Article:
Okay, so I know I made a joke about channel surfing, but I see it way too often. People enter retirement and assume that their day should be filled with breakfast, a nap, a few hours of staring at the news channel only to complain about said news channel, another nap, a cocktail, an evening game show, and then off to bed. 

Yes, after 40-some years working, you might deserve a double nap from time to time, but please don’t whittle away the balance of your life doing nothing. 

Retirement should be about pursuing your passion in earnest, whether that involves spending time with your grandchildren, traveling and reconnecting with long-lost friends, working on your golf game, or whatever it is that jazzes you and keeps you young and spritely. 

I think this stems from two fundamental questions: What’s your purpose? What do you want to accomplish in this world? 

The answers to these questions go deeper than just spending time with grandchildren; it goes to imparting your wisdom and experience to those who want it or volunteering to help people who need your help. By the way, one of my secrets is that I always try to make friends and spend time with people much younger than myself. It’s one of my career secrets to build success since I’m never going to retire fully. 

Think about it and you’ll realize how the sheer energy of being around people younger than you empowers you.

Now, this option isn’t about adding to your bottom line because I’m not suggesting that spending four days a week on the greens will allow you to make the Senior PGA Tour, but remember how I define wealth: It’s not all about the number in the bank account. It’s about spending all those years putting yourself in a position to have the freedom to bathe and splash and have a ball in that proverbial fountain of youth.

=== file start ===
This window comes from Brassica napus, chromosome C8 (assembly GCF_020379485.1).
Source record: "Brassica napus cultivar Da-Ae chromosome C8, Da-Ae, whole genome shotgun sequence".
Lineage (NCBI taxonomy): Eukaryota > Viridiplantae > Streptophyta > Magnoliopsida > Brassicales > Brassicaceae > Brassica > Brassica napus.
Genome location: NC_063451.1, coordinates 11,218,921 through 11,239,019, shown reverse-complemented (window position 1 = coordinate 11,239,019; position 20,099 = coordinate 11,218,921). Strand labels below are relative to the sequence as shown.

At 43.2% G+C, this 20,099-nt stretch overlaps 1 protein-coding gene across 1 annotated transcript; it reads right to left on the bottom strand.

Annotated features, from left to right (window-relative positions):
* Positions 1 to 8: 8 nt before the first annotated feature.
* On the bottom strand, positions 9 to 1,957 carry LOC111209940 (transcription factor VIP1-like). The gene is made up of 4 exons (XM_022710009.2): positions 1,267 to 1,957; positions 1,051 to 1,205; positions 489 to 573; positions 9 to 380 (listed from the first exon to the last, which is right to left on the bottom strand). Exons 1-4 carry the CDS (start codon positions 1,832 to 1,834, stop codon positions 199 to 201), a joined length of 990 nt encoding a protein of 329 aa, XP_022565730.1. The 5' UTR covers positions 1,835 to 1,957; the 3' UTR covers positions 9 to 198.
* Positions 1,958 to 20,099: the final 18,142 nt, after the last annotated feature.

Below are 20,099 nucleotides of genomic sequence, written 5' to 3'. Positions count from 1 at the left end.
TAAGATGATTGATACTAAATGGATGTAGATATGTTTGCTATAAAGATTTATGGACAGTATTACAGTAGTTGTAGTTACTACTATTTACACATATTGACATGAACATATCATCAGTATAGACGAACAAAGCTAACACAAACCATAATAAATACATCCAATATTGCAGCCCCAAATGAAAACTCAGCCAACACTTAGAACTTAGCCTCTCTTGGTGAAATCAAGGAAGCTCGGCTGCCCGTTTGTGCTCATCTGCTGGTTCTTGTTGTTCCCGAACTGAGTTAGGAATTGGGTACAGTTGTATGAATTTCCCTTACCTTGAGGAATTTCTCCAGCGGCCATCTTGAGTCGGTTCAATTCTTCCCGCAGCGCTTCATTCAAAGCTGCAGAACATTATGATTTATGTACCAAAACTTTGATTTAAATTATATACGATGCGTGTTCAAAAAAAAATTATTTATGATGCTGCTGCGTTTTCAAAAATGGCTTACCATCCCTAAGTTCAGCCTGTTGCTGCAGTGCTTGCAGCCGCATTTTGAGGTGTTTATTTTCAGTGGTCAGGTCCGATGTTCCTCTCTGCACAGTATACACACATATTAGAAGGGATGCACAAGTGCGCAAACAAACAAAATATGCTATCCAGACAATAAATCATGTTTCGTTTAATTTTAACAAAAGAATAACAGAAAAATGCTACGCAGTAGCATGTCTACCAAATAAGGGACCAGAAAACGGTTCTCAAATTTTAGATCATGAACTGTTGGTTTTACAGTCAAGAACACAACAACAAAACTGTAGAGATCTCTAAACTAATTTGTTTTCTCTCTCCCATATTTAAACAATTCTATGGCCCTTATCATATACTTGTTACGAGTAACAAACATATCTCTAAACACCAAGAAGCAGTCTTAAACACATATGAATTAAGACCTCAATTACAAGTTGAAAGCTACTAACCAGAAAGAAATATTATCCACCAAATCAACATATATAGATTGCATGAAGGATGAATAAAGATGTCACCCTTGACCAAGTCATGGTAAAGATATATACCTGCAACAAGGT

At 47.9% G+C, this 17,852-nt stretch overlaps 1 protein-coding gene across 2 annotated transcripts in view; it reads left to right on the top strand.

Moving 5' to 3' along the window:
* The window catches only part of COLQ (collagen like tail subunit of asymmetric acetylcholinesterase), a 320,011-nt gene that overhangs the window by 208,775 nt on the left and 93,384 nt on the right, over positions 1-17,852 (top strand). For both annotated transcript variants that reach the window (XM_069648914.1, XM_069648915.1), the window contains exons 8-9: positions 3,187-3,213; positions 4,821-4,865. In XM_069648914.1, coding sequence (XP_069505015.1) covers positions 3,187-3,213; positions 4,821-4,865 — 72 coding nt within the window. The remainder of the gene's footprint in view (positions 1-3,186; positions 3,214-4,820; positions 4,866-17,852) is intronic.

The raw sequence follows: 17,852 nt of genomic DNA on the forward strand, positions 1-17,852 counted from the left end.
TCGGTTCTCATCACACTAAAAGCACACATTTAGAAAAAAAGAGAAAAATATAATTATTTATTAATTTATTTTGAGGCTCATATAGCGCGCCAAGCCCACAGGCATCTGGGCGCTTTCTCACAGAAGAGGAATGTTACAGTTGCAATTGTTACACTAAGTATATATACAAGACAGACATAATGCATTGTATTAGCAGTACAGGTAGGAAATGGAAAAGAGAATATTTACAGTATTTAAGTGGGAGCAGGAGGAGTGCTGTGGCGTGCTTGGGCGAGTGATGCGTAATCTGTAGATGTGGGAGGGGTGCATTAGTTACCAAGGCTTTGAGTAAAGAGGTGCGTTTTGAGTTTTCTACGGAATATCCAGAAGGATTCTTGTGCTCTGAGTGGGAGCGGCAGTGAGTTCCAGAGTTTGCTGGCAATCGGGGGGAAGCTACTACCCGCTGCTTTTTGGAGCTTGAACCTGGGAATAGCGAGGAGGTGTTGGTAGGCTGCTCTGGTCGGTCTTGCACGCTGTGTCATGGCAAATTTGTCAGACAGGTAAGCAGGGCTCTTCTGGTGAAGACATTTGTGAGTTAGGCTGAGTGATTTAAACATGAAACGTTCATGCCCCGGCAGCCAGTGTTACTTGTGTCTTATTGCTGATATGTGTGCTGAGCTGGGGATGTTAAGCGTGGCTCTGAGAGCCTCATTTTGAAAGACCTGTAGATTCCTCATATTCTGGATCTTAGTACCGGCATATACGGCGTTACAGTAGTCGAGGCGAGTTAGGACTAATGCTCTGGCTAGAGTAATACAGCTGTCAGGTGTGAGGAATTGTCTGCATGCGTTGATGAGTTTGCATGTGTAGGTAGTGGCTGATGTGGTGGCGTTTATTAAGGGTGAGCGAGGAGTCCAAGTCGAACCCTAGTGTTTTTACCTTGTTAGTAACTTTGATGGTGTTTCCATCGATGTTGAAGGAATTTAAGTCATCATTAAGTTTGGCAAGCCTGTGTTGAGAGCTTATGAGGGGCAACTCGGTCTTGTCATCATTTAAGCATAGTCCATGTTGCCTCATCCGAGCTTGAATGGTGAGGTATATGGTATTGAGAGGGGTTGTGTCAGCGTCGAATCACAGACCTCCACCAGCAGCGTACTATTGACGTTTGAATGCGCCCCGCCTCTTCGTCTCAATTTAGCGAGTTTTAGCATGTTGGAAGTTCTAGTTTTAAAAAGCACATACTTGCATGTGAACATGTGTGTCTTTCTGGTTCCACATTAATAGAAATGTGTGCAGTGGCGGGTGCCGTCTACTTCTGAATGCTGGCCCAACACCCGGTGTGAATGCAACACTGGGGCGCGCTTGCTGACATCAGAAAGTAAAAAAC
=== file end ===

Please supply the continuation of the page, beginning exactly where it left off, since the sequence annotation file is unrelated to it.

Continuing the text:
Final Thoughts

As my father always said, “They’re going to take me out with my boots on.” I humbly suggest that’s the way you think about life too.

When to retire isn’t a mandate. Nobody will ever force you to retire. And, if you do choose to retire, you deserve to treat it however you wish. Do what brings you joy. Live, thrive, grow, and build. Dream big. Chase your passions. Think of your retirement era as the rest of your life, and your hard-earned freedom (or the freedom to pursue a different kind of work-life balance, if you so choose). 

Whatever you do, do it on your terms. Redefine retirement to suit your standards of living – and your personal fulfillment and satisfaction. That’s how you end up with a life well-lived; it’s not about the age you are, it’s about what you do with the time you have. 

Time is currency, so spend it wisely. 

Scroll to Top